This week let’s take a sorely needed break from politics, the only endeavor in which “stupidity is not a handicap’” (Napoleon Bonaparte). In its stead, let’s spend a bit of time wrestling with experiences which defy empirical explanation and comprehension - that which Hamlet put best when he told his peer and friend “There are more things in heaven and earth Horatio, Than are dreamt of in your philosophy.” (Hamlet: 1.5. 167-68.) The genesis for this essay is a chat I had the other day with a friend over a cuppa tea. First, my friend shared with me an experience she had had with her diseased sister . . . on the anniversary of her passing. This in turn brought to mind a long forgotten - and deeply inexplicable - experience I had had nearly 45 years ago. (I shall share this experience below.) As we chatted and chattered on, an idea began to blossom: that this might make a great topic for a book. By the time I got home, I had decided that I would start writing, emailing and otherwise communicating with people I know or have interviewed from various walks of life - politics, academia, the film/television industry and medicine, to name but a few - and ask them if they would be interested in sharing their “More things under heaven and earth” experiences with me. By the time I unlocked the door and was greeted by my wife Annie and our dog Fred (Astaire Stone), I even knew what the title would be: The Celestial Cigar Box. This rather bizarre title will become more understandable once you’ve read the following tale . . . a tale which not only defied empirical explanation, but forever changed my life.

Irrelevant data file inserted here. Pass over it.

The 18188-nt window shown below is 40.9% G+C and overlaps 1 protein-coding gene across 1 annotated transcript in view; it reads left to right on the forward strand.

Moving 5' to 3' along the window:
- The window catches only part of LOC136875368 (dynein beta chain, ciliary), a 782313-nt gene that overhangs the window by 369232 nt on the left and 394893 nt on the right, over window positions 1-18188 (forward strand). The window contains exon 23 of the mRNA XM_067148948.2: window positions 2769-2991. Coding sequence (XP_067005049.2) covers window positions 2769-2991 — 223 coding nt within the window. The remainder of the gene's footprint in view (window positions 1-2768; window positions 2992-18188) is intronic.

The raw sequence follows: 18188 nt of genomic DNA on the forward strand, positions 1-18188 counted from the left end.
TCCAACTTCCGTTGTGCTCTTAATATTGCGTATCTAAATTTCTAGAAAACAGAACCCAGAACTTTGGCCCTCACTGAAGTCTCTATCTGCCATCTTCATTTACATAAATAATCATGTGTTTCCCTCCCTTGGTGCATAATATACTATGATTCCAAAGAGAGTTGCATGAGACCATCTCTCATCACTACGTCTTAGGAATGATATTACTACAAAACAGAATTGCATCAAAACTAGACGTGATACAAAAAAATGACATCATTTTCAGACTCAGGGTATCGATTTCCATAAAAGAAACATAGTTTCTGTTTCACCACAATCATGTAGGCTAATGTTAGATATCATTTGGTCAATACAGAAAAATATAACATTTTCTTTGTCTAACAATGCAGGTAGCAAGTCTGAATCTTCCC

BTW: If, in reading my tale you find yourself remembering something that happened to you and wish to share, please email me. Perhaps you may find yourself appearing in my (hopefully) next book.
And away we go . . .